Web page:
Nguema also spent $6.5 million on a house in Bel Air; $8 million on two luxury homes in Cape Town, South Africa; $9.6 million on sports cars and luxury vehicles, including eight Ferraris, seven Rolls-Royces, five Bentleys, four Mercedes, a Porsche, two Lamborghinis and an Aston Martin; $2 million on two high-performance racing boats, one of which sank and cost him $400,000 to salvage; $130,000 on Gucci and Dolce and Gabbana designer clothes; $32 million on Michael Jackson memorabilia, including Jacko’s “Bad Tour” glove, which cost him $275,000; and $38.5 million on the defendant jet.
     He paid a German company $290,000 to design a mega-yacht that would have cost him $380 million, but “after Nguema’s payment for the pre-design became public, official sources within E.G. announced that he was not purchasing the yacht,” according to the complaint.
     “When opening accounts at financial institutions in the United States, Nguema provided various explanations for his source of funds,” the complaint states – not even halfway through. “For example, in March 2007, when opening a bank account at Comerica Bank in California, Nguema claimed that he acquired money from a ‘family inheritance’ and from ‘trading expensive and custom automobiles.’ In September 2006, when opening a bank account at Pacific Mercantile Bank in California, Nguema claimed to be self-employed as an ‘investor,’ in addition to serving as Minister of Agriculture and Forestry. As a member of the Inner Circle, Nguema derived his funds from a variety of corrupt schemes.”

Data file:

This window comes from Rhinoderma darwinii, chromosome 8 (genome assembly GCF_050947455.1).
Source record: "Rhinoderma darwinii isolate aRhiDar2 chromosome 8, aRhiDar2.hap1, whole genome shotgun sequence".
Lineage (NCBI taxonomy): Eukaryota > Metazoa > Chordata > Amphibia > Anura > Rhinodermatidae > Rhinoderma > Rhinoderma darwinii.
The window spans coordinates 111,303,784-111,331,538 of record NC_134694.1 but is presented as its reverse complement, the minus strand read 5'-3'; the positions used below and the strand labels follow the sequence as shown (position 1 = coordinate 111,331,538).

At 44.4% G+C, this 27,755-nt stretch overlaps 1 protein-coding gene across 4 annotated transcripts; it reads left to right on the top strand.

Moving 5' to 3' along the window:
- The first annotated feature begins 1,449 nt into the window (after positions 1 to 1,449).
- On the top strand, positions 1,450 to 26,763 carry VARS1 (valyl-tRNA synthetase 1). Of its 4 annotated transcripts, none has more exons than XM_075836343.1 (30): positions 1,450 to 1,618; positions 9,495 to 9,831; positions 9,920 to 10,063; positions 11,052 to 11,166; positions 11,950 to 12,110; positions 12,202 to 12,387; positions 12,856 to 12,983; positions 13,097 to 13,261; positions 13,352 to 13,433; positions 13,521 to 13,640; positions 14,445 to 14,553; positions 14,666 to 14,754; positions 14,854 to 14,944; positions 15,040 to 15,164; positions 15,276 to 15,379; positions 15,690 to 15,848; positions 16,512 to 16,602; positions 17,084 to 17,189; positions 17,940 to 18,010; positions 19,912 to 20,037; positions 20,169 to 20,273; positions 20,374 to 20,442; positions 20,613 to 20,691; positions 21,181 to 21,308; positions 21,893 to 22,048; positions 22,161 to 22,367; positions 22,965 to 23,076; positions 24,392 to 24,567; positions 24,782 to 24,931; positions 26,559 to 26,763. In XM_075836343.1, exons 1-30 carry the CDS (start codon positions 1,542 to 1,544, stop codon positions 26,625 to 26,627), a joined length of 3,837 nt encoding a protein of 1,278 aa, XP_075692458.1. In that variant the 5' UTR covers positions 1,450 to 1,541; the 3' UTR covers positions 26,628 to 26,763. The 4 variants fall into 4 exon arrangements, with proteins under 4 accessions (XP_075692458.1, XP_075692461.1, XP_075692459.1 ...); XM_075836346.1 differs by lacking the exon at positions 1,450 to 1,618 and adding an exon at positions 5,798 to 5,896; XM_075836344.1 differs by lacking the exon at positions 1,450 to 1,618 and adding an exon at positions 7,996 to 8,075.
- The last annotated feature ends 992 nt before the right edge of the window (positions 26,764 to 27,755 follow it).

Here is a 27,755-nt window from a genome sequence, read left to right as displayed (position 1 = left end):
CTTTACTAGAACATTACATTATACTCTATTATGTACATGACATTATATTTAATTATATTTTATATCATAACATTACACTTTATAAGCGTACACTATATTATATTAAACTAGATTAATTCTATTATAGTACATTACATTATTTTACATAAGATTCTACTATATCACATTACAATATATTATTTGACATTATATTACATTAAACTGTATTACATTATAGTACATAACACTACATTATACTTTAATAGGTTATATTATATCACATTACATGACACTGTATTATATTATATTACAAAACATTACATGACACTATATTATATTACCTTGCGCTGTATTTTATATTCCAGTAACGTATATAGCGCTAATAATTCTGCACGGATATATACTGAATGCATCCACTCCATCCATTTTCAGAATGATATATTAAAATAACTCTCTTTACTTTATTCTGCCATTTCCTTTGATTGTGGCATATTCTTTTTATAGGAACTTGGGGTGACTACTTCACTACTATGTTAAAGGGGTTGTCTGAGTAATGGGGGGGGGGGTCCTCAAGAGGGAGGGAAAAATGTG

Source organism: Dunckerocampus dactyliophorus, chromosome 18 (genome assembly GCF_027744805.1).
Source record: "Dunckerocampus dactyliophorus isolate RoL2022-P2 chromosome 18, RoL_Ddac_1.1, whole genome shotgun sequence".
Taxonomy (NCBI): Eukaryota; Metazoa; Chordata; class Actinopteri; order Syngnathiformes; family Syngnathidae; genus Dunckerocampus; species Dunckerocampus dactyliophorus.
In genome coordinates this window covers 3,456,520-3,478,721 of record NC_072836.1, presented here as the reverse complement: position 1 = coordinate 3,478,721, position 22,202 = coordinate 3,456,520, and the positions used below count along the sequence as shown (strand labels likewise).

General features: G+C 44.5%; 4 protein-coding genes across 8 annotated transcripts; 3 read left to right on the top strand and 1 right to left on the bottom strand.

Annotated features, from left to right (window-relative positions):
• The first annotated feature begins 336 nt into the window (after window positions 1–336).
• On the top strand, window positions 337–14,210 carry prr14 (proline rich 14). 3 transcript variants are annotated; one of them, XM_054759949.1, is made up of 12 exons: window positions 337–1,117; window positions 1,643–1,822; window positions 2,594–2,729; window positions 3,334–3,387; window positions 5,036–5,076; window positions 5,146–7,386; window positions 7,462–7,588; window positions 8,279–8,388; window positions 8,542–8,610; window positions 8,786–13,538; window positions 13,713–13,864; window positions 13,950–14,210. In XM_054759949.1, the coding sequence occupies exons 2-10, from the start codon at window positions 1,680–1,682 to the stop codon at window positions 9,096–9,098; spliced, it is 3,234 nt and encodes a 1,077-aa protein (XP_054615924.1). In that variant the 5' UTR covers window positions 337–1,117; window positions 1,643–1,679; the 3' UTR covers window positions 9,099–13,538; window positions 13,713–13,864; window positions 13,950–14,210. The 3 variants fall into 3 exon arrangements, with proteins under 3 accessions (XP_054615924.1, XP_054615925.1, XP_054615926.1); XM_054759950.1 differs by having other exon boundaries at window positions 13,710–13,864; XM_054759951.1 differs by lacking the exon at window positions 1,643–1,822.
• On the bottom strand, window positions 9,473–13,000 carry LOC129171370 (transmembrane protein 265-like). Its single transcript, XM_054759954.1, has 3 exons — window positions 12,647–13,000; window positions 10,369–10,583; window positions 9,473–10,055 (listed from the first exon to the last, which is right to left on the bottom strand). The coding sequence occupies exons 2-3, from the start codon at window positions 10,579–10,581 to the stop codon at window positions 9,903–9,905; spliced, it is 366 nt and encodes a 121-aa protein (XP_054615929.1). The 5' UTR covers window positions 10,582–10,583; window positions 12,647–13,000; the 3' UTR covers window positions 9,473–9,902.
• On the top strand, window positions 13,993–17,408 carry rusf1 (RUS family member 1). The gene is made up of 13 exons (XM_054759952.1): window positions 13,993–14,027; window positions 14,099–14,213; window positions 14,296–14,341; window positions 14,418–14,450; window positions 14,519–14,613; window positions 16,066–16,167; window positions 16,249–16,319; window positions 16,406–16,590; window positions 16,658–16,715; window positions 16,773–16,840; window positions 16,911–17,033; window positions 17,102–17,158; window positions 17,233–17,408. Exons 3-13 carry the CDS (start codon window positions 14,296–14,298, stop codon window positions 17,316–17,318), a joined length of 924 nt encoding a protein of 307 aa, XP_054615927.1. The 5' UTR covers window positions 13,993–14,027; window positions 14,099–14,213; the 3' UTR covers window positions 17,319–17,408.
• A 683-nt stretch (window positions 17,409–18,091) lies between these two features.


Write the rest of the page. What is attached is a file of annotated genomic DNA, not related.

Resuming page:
All this came to light due to a U.S. Senate investigation on money laundering and foreign corruption, “which focused in part on money brought to Riggs Bank in the United States from E.G. that was suspected of being proceeds of foreign corruption in E.G.” the complaint states.
     The corrupt Inner Circle deposited their stolen loot in the Riggs National Bank in Washington, D.C., from 1995 to 2004, according to the 2004 report from the Senate Permanent Subcommittee on Investigations.
     Riggs Bank had to pay $41 million in fines and civil penalties for failing to report suspicious monetary transaction by high-risk customers.
     Uncle Sam says Nguema’s money is the product of theft, as Equatorial Guinea’s forest and oil belong to the nation – not to his family. It says the thefts of millions or billions of dollars violate the 1968 Criminal Code of Spain, which is in effect in Equatorial Guinea.
     The complaint rolls merrily along: “Like other members of the Inner Circle, Nguema has also diverted E.G. public resources and monies for his personal use. On one occasion in 2005, Nguema, who was attempting to purchase a $40 million luxury aircraft for his personal use, advised the manufacturer that he could have a United States oil company operating in E.G. assume responsibility for making the payments for his personal jet,” the complaint states. “These payments would then be credited against balances owed by the oil company to the government of E.G. In this roundabout manner, government funds would be used to buy the plane for Nguema without appearing to come from the E.G. Government.”
     In this instance, the United States says, the oil company refused to do it.
     The defendant jet was sold to Nguema by Blue Sapphire Services, a British Virgin Islands company. Nguema paid the company’s escrow agent, McAfee & Taft, a $15 million down payment, but the agent stopped the deal because “Nguema refused to comply with that company’s requirements, including a requirement that Nguema identify the source of the funds,” the complaint states.
     The U.S. says McAfee & Taft returned the money to Equatorial Guinea’s bank account, but Nguema bought the jet through another escrow agent, IATS of Oklahoma City.
     Uncle Sam says the jet was purchased using money obtained by unlawful activity, including extortion, misappropriation, theft, and embezzlement of public funds by or for the benefit of a public official, in violation of E.G. laws.
     It seeks the forfeiture of “One Gulfstream Aerospace model G-V aircraft purchased by Ebony Shine International Ltd., bearing manufacturer’s serial number 669 and International Registration Number VPCES (Cayman Islands), its tools and appurtenances.”